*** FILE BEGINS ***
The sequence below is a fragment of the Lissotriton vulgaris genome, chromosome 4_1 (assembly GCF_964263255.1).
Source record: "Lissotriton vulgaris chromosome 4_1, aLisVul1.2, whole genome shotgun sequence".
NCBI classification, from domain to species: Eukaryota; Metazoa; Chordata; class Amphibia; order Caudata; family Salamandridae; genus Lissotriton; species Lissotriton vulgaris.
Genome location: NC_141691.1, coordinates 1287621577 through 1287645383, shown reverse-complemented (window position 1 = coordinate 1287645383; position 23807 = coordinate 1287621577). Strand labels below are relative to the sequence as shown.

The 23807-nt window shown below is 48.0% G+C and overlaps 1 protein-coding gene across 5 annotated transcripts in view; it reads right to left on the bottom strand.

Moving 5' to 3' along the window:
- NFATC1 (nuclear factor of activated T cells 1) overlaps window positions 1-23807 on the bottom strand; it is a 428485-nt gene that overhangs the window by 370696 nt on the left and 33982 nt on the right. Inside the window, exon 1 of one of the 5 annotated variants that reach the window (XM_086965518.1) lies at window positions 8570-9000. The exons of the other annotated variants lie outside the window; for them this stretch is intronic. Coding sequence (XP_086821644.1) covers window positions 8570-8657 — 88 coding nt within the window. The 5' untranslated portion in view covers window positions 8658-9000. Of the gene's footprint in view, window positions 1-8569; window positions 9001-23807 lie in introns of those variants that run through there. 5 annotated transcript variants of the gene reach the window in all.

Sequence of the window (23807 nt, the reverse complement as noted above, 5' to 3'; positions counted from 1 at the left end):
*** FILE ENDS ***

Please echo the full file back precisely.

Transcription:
The sequence below is a fragment of the Lissotriton vulgaris genome, chromosome 4_1 (assembly GCF_964263255.1).
Source record: "Lissotriton vulgaris chromosome 4_1, aLisVul1.2, whole genome shotgun sequence".
NCBI classification, from domain to species: Eukaryota; Metazoa; Chordata; class Amphibia; order Caudata; family Salamandridae; genus Lissotriton; species Lissotriton vulgaris.
Genome location: NC_141691.1, coordinates 1287621577 through 1287645383, shown reverse-complemented (window position 1 = coordinate 1287645383; position 23807 = coordinate 1287621577). Strand labels below are relative to the sequence as shown.

The 23807-nt window shown below is 48.0% G+C and overlaps 1 protein-coding gene across 5 annotated transcripts in view; it reads right to left on the bottom strand.

Moving 5' to 3' along the window:
- NFATC1 (nuclear factor of activated T cells 1) overlaps window positions 1-23807 on the bottom strand; it is a 428485-nt gene that overhangs the window by 370696 nt on the left and 33982 nt on the right. Inside the window, exon 1 of one of the 5 annotated variants that reach the window (XM_086965518.1) lies at window positions 8570-9000. The exons of the other annotated variants lie outside the window; for them this stretch is intronic. Coding sequence (XP_086821644.1) covers window positions 8570-8657 — 88 coding nt within the window. The 5' untranslated portion in view covers window positions 8658-9000. Of the gene's footprint in view, window positions 1-8569; window positions 9001-23807 lie in introns of those variants that run through there. 5 annotated transcript variants of the gene reach the window in all.

Sequence of the window (23807 nt, the reverse complement as noted above, 5' to 3'; positions counted from 1 at the left end):